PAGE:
The name 'Julian March' comes from the Julian Alps, which would in this view form the natural north-eastern border of Italy. The term was coined to denote the region limited by the Soča river and the Gulf of Trieste in the west, the Julian Alps in the north and north-east, and Carniola and Liburnia to the east, thus including all of the Kras Plateau and most of the Istrian peninsula. After 1866, when the Veneto and most of Friuli were unified with the Kingdom of Italy, Ascoli's term Julian March began to assume a political connotation. Many Italian irredentists started using it as an alternative name for the Austrian Littoral region of the Austro-Hungarian Empire, thus highlighting its supposed geographical and cultural affinity to the other two 'Venetias'.

From 1918 to 1945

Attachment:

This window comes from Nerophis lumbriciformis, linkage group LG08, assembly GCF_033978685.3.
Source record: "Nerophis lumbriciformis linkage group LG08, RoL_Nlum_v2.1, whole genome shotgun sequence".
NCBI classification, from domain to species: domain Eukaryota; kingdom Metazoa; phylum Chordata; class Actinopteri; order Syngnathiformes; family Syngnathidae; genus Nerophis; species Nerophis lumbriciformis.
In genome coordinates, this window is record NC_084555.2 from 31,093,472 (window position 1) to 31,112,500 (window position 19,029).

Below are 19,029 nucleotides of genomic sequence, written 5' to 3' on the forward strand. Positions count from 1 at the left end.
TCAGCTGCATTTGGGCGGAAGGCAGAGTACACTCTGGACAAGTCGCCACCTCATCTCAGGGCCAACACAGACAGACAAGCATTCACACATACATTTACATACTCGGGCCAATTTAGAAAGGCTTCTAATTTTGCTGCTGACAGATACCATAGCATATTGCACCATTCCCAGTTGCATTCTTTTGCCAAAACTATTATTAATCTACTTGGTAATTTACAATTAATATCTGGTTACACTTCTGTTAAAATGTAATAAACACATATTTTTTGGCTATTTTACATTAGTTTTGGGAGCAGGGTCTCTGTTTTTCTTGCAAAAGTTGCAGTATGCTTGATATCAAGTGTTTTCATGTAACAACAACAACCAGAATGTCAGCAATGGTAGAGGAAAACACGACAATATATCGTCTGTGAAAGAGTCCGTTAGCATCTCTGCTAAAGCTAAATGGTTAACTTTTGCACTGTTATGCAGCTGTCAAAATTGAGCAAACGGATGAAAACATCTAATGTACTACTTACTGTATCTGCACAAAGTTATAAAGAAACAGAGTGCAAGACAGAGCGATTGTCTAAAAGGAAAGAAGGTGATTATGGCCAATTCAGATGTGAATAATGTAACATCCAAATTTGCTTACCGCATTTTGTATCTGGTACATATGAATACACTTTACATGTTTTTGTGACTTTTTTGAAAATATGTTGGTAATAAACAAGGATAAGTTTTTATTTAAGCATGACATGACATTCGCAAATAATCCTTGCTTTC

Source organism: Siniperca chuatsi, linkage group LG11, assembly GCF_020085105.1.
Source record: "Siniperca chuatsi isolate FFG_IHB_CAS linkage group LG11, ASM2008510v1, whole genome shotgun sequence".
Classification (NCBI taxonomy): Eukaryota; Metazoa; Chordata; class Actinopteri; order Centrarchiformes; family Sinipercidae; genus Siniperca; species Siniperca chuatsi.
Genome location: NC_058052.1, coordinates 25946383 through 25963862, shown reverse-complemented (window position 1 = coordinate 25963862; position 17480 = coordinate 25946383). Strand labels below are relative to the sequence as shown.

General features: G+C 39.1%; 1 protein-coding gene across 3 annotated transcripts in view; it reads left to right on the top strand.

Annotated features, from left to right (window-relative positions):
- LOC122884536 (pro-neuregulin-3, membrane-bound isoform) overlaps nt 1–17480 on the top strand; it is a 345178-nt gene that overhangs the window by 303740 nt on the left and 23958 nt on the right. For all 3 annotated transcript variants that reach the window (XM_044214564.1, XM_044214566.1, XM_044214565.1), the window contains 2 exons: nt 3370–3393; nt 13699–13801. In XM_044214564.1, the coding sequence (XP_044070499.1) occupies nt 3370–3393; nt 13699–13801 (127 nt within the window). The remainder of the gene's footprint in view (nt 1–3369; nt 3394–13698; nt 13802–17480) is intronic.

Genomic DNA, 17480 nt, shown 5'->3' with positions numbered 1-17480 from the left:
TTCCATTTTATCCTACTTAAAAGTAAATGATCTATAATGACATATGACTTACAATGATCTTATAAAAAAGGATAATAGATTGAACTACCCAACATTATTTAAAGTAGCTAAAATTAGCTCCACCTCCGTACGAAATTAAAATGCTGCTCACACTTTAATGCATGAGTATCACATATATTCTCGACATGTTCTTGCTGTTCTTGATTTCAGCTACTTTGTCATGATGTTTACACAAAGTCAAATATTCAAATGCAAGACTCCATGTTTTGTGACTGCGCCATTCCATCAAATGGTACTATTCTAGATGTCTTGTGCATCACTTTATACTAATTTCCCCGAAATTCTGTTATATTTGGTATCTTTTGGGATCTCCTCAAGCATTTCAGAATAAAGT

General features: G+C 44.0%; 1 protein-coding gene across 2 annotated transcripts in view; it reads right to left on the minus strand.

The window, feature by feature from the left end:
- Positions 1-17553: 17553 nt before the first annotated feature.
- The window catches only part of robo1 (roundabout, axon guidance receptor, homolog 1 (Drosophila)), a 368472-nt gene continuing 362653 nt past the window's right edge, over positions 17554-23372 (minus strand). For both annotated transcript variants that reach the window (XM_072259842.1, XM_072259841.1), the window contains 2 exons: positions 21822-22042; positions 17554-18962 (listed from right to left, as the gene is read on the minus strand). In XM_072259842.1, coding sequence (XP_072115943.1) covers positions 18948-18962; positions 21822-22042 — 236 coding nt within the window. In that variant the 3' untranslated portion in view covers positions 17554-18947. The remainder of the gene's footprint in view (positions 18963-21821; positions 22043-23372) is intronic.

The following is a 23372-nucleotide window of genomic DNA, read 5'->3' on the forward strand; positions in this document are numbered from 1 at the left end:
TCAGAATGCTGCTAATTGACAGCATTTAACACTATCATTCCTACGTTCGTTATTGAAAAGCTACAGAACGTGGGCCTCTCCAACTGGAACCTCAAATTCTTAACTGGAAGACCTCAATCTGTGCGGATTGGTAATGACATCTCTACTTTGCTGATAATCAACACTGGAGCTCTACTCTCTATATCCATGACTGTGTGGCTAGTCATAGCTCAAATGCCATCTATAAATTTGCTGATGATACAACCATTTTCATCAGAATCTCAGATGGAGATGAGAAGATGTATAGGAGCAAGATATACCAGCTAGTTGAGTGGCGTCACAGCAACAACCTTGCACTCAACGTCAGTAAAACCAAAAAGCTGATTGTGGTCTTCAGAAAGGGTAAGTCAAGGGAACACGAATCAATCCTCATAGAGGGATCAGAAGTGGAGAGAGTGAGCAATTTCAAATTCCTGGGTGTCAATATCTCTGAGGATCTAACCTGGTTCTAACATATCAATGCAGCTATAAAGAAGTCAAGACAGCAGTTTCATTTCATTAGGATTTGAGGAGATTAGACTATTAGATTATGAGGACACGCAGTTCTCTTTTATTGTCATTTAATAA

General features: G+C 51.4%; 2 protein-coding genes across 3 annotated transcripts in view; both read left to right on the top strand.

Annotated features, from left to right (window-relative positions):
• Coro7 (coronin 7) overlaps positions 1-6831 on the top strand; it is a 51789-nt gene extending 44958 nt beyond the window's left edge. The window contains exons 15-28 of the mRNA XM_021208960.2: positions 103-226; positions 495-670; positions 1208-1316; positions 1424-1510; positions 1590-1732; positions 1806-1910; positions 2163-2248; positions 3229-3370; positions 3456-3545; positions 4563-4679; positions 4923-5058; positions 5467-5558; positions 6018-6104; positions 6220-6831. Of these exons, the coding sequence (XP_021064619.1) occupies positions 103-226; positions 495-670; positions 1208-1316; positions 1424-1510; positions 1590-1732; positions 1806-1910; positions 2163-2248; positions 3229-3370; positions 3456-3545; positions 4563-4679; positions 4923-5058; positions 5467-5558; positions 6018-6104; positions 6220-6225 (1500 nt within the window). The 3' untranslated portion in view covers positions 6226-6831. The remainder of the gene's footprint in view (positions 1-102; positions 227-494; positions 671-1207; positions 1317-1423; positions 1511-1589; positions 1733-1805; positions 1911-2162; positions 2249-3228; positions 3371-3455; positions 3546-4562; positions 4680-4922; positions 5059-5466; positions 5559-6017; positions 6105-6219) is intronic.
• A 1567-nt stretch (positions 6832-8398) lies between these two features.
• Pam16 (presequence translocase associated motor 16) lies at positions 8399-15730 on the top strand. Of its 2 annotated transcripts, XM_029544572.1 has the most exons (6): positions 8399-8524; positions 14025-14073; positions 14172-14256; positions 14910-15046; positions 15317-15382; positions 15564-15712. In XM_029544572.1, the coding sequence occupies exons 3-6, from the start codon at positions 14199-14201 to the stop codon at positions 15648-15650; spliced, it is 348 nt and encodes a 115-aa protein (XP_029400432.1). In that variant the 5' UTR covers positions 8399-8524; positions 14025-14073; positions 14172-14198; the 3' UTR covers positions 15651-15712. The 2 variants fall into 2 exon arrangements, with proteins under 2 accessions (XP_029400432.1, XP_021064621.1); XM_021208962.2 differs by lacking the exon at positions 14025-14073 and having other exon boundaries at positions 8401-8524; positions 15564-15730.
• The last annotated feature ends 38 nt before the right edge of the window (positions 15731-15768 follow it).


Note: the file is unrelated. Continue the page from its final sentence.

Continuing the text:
After World War I, the treaties of Saint-Germain and Rapallo, large portions of the dissolved Austro-Hungarian Empire were annexed to the Kingdom of Italy. In the eastern Adriatic region, they included all of the Austrian Littoral (Trieste, Istria and the County of Gorizia and Gradisca) - except the island of Krk and the municipality of Kastav which were given to the Kingdom of Serbs, Croats and Slovenes [http://razor.arnes.si/~mkralj/istra-history/e-periodtotal.html] - some western districts of the Duchy of Carniola (Idrija, Ajdovščina, Vipava, Postojna, Pivka, and Ilirska Bistrica), and the Canale Valley of the Duchy of Carinthia (with the current municipalities of Tarvisio, Pontebba and Malborghetto Valbruna). Rijeka became a city state, called the Free State of Fiume, but was abolished in 1924 and divided between Italy and Yugoslavia. For all these territories, the name Julian March ("Venezia Giulia") was officially adopted.